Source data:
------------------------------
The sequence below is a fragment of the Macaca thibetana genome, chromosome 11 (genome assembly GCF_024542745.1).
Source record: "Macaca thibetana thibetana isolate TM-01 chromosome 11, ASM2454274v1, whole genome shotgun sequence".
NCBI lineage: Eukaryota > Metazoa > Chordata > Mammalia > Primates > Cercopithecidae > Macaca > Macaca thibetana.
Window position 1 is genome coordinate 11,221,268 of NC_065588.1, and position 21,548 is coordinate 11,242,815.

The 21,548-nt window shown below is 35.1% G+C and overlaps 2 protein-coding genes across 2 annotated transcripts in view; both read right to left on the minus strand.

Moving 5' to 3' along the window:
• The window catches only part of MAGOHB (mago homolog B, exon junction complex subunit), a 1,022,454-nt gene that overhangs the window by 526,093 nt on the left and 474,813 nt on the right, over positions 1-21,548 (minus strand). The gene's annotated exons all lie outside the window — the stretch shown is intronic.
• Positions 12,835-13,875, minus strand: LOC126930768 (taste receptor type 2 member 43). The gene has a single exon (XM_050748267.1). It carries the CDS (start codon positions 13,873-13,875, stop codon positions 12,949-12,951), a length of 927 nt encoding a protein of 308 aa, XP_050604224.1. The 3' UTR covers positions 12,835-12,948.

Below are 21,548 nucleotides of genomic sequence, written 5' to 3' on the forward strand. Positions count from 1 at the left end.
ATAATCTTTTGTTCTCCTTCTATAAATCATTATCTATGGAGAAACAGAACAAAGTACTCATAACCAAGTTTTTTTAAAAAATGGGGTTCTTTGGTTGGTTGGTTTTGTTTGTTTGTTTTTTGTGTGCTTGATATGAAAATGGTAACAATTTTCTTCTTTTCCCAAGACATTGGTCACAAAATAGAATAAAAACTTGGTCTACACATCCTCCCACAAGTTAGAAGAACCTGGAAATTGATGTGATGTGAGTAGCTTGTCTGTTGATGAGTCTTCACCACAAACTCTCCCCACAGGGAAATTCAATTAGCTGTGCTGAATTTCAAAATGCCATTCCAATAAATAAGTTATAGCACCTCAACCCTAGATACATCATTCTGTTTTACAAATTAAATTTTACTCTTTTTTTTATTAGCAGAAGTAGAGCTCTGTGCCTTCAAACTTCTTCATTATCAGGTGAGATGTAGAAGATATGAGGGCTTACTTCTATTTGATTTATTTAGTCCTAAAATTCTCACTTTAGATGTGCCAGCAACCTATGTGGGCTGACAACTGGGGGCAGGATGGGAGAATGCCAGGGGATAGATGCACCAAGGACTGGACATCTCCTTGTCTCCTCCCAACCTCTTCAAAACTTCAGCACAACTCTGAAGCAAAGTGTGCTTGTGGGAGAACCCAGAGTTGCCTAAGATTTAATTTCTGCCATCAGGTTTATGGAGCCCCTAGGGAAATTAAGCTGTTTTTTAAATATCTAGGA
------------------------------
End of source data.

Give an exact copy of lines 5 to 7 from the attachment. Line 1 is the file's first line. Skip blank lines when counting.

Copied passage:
The 21,548-nt window shown below is 35.1% G+C and overlaps 2 protein-coding genes across 2 annotated transcripts in view; both read right to left on the minus strand.

Moving 5' to 3' along the window:
• The window catches only part of MAGOHB (mago homolog B, exon junction complex subunit), a 1,022,454-nt gene that overhangs the window by 526,093 nt on the left and 474,813 nt on the right, over positions 1-21,548 (minus strand). The gene's annotated exons all lie outside the window — the stretch shown is intronic.